For a person who is already going through changes in their mood due to puberty, it may be difficult for you to identify changes related to drug abuse. Much of the effectiveness of illicit substances is centered around changes to the brain. Most drugs, like marijuana, cocaine, and heroin directly target various neurotransmitters, like GABA and dopamine receptors.
However, with regular substance abuse, the effects caused by drugs can bleed over into everyday life, causing significant mood changes to a previously stable, happy teen. When using drugs, many teens are subject to erratic moods that go beyond the typical moodswings associated with adolescence. Teens may be anxious, absent-minded, paranoid, aggressive in inappropriate situations, or may seem apathetic and disinterested in fun activities.
Changes to how neurotransmitters respond in the brain can make it much harder for teens to be happy when not on drugs after they have been abusing them for sometime. This leads to switching from moodiness to depressive symptoms at an erratic rate.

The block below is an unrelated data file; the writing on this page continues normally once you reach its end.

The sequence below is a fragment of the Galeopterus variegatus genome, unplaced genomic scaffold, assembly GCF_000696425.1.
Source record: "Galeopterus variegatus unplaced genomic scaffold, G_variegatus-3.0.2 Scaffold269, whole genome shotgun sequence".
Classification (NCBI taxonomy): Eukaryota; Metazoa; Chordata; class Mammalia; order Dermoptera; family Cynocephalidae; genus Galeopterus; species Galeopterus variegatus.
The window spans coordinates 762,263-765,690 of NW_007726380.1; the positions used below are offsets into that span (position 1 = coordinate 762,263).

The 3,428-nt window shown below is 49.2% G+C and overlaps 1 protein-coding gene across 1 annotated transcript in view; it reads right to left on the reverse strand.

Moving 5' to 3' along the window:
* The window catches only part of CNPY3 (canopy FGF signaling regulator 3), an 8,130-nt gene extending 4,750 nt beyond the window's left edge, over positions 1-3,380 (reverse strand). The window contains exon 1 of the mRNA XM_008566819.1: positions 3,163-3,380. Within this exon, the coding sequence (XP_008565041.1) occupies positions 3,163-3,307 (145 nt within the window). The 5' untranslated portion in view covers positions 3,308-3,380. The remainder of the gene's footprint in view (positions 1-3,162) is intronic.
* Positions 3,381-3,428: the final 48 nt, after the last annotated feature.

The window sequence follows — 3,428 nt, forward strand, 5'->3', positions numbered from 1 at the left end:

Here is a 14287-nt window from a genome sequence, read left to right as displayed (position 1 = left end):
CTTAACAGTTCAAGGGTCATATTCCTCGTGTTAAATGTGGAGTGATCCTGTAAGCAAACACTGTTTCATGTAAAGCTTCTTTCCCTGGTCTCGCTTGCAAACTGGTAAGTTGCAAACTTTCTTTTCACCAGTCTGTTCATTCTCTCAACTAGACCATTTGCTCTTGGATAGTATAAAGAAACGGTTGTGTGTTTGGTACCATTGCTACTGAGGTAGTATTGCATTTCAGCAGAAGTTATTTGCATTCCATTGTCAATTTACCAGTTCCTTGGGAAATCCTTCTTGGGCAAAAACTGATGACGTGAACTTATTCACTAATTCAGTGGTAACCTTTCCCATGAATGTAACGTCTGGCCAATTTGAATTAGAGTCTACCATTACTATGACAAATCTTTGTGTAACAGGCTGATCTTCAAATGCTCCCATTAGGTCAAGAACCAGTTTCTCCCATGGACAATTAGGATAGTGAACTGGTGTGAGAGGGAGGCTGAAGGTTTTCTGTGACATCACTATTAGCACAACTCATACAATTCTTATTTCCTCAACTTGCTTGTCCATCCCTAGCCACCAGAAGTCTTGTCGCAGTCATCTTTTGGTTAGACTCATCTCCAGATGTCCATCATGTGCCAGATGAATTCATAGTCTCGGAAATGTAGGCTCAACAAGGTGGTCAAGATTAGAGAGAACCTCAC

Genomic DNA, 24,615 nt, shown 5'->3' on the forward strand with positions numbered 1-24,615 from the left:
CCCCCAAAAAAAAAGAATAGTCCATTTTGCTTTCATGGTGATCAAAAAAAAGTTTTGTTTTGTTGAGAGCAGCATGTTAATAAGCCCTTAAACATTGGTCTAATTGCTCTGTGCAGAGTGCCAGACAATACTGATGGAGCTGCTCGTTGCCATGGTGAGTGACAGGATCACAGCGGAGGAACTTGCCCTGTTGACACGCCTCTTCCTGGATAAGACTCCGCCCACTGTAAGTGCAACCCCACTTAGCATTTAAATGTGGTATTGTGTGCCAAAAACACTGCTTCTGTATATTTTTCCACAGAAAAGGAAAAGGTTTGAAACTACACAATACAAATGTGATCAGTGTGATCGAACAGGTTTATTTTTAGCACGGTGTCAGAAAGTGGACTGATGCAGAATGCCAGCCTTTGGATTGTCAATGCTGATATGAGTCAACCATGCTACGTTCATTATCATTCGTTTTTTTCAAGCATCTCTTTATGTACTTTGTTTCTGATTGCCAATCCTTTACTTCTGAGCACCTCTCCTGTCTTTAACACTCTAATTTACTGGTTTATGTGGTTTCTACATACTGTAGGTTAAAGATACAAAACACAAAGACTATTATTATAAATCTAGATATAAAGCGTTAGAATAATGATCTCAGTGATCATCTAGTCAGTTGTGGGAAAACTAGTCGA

Alternately, when on drugs, teens may be exhilarated and excited, showing extreme enthusiasm, pleasure, or relaxation. When they are not on drugs or have more, they will want or feel like they need their new drug of choice to balance them out again. This can breed a drug seeking behavior that can spiral out of control real quick.
Some teens, especially those who have developed a dependency and a growing tolerance to illicit substances, may also show signs of withdrawal when access is restricted. While different for every substance, common effects to mood include agitation, irritability, paranoia, and anxiety.
Teens may also be quick to anger or extremely irritable until more drugs are secured. For more information about how drug abuse changes the brain, check out the addicted brain video.